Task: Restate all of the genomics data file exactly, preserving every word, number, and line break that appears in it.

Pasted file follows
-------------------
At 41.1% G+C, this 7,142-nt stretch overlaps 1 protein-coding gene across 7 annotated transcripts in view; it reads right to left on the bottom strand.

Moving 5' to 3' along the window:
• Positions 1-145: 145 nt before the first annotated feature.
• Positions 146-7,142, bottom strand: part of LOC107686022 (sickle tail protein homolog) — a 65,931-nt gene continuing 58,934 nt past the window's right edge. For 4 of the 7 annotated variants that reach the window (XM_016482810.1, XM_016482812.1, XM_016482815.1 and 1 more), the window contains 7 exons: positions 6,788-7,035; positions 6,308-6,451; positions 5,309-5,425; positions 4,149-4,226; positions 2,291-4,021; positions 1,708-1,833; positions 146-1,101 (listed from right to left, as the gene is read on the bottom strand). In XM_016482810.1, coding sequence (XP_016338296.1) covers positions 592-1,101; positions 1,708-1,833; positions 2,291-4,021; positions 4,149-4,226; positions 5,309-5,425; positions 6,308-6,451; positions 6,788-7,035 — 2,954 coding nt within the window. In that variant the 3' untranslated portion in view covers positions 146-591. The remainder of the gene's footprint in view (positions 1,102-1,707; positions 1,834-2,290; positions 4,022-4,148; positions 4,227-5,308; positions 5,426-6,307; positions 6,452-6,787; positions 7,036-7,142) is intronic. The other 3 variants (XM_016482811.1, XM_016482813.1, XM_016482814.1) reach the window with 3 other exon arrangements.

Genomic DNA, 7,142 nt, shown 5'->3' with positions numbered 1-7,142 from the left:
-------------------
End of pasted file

At 41.1% G+C, this 7,142-nt stretch overlaps 1 protein-coding gene across 7 annotated transcripts in view; it reads right to left on the bottom strand.

Moving 5' to 3' along the window:
• Positions 1-145: 145 nt before the first annotated feature.
• Positions 146-7,142, bottom strand: part of LOC107686022 (sickle tail protein homolog) — a 65,931-nt gene continuing 58,934 nt past the window's right edge. For 4 of the 7 annotated variants that reach the window (XM_016482810.1, XM_016482812.1, XM_016482815.1 and 1 more), the window contains 7 exons: positions 6,788-7,035; positions 6,308-6,451; positions 5,309-5,425; positions 4,149-4,226; positions 2,291-4,021; positions 1,708-1,833; positions 146-1,101 (listed from right to left, as the gene is read on the bottom strand). In XM_016482810.1, coding sequence (XP_016338296.1) covers positions 592-1,101; positions 1,708-1,833; positions 2,291-4,021; positions 4,149-4,226; positions 5,309-5,425; positions 6,308-6,451; positions 6,788-7,035 — 2,954 coding nt within the window. In that variant the 3' untranslated portion in view covers positions 146-591. The remainder of the gene's footprint in view (positions 1,102-1,707; positions 1,834-2,290; positions 4,022-4,148; positions 4,227-5,308; positions 5,426-6,307; positions 6,452-6,787; positions 7,036-7,142) is intronic. The other 3 variants (XM_016482811.1, XM_016482813.1, XM_016482814.1) reach the window with 3 other exon arrangements.

Genomic DNA, 7,142 nt, shown 5'->3' with positions numbered 1-7,142 from the left: